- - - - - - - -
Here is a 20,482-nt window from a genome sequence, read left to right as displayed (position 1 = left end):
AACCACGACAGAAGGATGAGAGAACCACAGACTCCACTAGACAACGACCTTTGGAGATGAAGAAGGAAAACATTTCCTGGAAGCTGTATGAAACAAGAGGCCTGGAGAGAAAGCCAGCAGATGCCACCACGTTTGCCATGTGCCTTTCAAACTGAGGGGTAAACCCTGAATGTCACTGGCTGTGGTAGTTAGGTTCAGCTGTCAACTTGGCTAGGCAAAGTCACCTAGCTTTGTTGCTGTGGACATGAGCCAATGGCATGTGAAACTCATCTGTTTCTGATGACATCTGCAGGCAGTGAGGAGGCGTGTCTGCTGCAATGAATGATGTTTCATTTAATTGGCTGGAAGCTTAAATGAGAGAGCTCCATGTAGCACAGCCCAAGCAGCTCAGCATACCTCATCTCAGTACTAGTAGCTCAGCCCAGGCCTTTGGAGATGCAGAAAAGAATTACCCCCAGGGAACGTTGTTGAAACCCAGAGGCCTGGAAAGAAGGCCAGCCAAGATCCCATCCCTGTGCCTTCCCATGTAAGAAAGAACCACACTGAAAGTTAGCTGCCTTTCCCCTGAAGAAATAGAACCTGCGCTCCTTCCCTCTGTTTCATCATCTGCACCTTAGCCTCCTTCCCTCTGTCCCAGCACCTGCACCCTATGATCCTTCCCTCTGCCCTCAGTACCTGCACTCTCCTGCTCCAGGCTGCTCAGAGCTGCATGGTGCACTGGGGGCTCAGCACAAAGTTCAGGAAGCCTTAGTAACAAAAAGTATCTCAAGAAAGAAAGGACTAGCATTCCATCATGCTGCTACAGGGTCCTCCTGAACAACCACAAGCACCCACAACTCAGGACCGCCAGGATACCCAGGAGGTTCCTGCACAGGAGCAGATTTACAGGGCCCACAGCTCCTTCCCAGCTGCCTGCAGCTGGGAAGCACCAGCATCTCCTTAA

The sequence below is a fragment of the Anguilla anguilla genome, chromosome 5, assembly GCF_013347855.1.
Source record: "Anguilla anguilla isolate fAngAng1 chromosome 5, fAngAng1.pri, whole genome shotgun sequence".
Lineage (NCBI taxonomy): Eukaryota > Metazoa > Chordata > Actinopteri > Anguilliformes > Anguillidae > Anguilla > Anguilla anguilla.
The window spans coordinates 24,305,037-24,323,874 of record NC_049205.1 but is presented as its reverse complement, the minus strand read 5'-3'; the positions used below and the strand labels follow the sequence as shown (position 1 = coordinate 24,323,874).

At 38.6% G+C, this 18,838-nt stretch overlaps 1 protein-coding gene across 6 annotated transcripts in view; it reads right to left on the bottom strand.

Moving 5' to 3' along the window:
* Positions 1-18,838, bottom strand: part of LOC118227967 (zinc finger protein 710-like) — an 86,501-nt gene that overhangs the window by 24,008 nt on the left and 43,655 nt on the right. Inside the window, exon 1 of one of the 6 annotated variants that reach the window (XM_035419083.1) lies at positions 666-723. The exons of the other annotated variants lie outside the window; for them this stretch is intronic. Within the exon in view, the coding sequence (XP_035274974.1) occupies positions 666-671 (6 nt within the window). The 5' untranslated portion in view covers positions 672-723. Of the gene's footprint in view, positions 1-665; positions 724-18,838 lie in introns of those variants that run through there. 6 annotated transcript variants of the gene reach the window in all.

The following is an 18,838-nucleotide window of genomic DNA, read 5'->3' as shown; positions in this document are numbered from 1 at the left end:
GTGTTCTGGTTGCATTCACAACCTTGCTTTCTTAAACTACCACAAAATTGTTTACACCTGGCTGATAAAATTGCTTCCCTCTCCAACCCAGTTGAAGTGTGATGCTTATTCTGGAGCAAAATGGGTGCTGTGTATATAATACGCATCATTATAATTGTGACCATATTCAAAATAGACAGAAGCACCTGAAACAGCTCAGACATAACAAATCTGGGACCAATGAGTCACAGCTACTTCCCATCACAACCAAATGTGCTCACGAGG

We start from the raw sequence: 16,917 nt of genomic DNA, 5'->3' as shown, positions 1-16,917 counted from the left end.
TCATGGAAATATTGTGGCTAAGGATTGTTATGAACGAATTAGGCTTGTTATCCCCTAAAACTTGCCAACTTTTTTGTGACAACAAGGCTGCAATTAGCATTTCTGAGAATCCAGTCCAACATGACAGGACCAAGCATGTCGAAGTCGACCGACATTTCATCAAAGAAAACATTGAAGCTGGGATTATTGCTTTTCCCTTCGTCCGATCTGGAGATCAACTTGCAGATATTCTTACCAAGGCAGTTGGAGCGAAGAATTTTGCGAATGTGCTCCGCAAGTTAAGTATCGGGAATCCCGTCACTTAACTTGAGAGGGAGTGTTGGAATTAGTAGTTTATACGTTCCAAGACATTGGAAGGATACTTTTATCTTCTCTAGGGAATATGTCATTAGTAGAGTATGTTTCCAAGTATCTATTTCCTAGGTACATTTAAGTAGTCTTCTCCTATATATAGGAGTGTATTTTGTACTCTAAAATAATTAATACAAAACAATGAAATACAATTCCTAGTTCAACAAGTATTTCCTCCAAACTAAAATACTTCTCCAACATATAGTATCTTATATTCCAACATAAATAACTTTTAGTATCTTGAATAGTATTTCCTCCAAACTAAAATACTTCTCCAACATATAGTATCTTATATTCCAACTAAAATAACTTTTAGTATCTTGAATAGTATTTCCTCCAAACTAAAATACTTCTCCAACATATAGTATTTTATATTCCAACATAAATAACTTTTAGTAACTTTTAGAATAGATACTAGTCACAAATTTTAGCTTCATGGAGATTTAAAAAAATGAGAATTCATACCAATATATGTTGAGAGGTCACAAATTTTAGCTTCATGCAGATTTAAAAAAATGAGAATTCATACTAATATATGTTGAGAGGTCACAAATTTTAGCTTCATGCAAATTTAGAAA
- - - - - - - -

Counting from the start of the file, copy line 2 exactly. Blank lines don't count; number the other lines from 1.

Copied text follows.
AACCACGACAGAAGGATGAGAGAACCACAGACTCCACTAGACAACGACCTTTGGAGATGAAGAAGGAAAACATTTCCTGGAAGCTGTATGAAACAAGAGGCCTGGAGAGAAAGCCAGCAGATGCCACCACGTTTGCCATGTGCCTTTCAAACTGAGGGGTAAACCCTGAATGTCACTGGCTGTGGTAGTTAGGTTCAGCTGTCAACTTGGCTAGGCAAAGTCACCTAGCTTTGTTGCTGTGGACATGAGCCAATGGCATGTGAAACTCATCTGTTTCTGATGACATCTGCAGGCAGTGAGGAGGCGTGTCTGCTGCAATGAATGATGTTTCATTTAATTGGCTGGAAGCTTAAATGAGAGAGCTCCATGTAGCACAGCCCAAGCAGCTCAGCATACCTCATCTCAGTACTAGTAGCTCAGCCCAGGCCTTTGGAGATGCAGAAAAGAATTACCCCCAGGGAACGTTGTTGAAACCCAGAGGCCTGGAAAGAAGGCCAGCCAAGATCCCATCCCTGTGCCTTCCCATGTAAGAAAGAACCACACTGAAAGTTAGCTGCCTTTCCCCTGAAGAAATAGAACCTGCGCTCCTTCCCTCTGTTTCATCATCTGCACCTTAGCCTCCTTCCCTCTGTCCCAGCACCTGCACCCTATGATCCTTCCCTCTGCCCTCAGTACCTGCACTCTCCTGCTCCAGGCTGCTCAGAGCTGCATGGTGCACTGGGGGCTCAGCACAAAGTTCAGGAAGCCTTAGTAACAAAAAGTATCTCAAGAAAGAAAGGACTAGCATTCCATCATGCTGCTACAGGGTCCTCCTGAACAACCACAAGCACCCACAACTCAGGACCGCCAGGATACCCAGGAGGTTCCTGCACAGGAGCAGATTTACAGGGCCCACAGCTCCTTCCCAGCTGCCTGCAGCTGGGAAGCACCAGCATCTCCTTAA